Morgan Mandel
    http://www.morganmandel.com
    http://choiceonepublishing.com

    ReplyDelete
  3. Morgan, you are amazing. It helps that you broke it down for us, but it's still scary to me. I feel like I'd need you standing behind me every step of the way.

    Helen
    Straight From Hel

    ReplyDelete
  4. This is good stuff, Morgan. Dan's book is like the publishing Bible, and it's full of promo stuff, too!

    L. Diane Wolfe “Spunk On A Stick”
    www.circleoffriendsbooks.blogspot.com

    ReplyDelete
  5. I want to know how you knew to do these things in the first place. Was it through your friends?

    ReplyDelete
  6. That reference book is amazing. I'm still using it because I haven't had a chance to get everything done that it mentions.
    As far as knowing how to do some of these things, some was common sense. I figured out I couldn't fill out a form with my business name if I hadn't figured out one. It took a while to get that right, because there are so many names already taken.

    The address - I knew the form would ask for a physical one, because most legal forms want that.

    The stuff I couldn't figure out, I checked my reference book, online at the State of Illinois, my accountant,plus Austin Camacho and his wife, Denise. I pestered them with lots of e-mails asking what they did.

    Morgan Mandel
    http://www.morganmandel.com
    http://choiceonepublishing.com

    ReplyDelete
  7. Thanks so much for outlining this process so clearly. I had no idea so much was involved before you even started book production. Yikes. You are close to becoming Superwoman in my book. :-)

    ReplyDelete
  8. No, I'm no Superwoman. I just did everything one step at a time. Otherwise it would have been overwhelming. Because of the red tape, it took a little longer than I'd anticipated to wrap everything up,but still not as long as if I'd had another publisher do it.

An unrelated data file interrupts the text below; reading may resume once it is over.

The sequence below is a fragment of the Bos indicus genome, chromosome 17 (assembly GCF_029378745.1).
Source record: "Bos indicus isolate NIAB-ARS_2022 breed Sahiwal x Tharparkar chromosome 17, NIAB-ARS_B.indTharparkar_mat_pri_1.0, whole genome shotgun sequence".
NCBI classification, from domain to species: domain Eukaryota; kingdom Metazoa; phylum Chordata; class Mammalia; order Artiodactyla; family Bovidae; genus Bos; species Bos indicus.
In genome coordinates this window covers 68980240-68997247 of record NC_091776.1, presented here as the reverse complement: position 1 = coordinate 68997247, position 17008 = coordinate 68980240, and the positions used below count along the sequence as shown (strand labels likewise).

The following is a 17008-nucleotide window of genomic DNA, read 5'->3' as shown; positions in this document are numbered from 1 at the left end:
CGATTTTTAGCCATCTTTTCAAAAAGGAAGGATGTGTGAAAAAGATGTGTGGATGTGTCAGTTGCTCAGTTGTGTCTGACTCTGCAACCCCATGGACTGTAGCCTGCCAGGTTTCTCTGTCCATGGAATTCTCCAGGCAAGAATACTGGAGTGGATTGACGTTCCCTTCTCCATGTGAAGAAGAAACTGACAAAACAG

Morgan Mandel
    http://www.morganmandel.com
    http://choiceonepublishing.com

    ReplyDelete
  9. Wow, Morgan, you are truly amazing. I actually didn't know that you could become your own publisher when you self-publish. I found a book that analyzed 40 or so self-publishing companies like Lulu, Xlibris, etc. and then called the author to talk to him. Turns out he'd started his own self-publishing company because none of the others were author friendly. So I went with his company. I like your route, though, even though it seems like a lot more work.
    Karen

    ReplyDelete
  10. Fascinating. Scary, but you make it sound possible. Thanks.

    ReplyDelete
  11. Yes, when you self-publish, you are a publisher. You can sign onto certain sites as one.

    Yes, the project was daunting at first, and even while I was in the middle of it, but it all worked out in the end.

    There are other ways to go about self-publishing, but by choosing this route I mimicked what the un-self-pubs did to get similar results.

    Morgan Mandel
    http://www.morganmandel.com
    http://choiceonepublishing.com

    ReplyDelete
  12. You are a stronger person than I am. I thought about self-pubbing once awhile ago. Read all kinds of books on how to, including Dan Poynters, even went to one of his workshops.

    In the end, I decided it was far too much work.

    Marilyn
    http://fictionforyou.com

    ReplyDelete
  13. These tips and stories are so good, Morgan. You MUST put them into an ebook to sell asap. I mean it - this information is clear and readable, like having a pal help out step-by-step. I'm sure there is plenty of other information you can add, like how to register copyright... stuff we just don't have time to address in a short week.

    I know what's coming and still can't wait to read more. Good job!

    Dani

    ReplyDelete
  14. Marilyn, that must have been fun going to a Dan Poyner workshop.

    I've come a long way, but I still have a long way to go. I'm chugging along.

    Dani,
    I do plan on putting together an ebook and possibly a small manual, which will include information on these blog posts and more. A week isn't enough to tell all.

    Morgan Mandel
    http://morganmandel.blogspot.com
    http://www.morganmandel.com
    http://choiceonepublishing.com

    ReplyDelete
  15. Great series, Morgan! But obviously I missed a key point...why set up your own publishing company at all? Legal reasons or just to have the name/logo of a publisher on your book?

    Ruth

    ReplyDelete

The Blood-Red Pencil is a blog focusing on editing and writing advice. Some of our contributors are editors, some are authors, and some are writing sheep. Yes, sheep.

LinkWithin

Related Posts Plugin for WordPress, Blogger...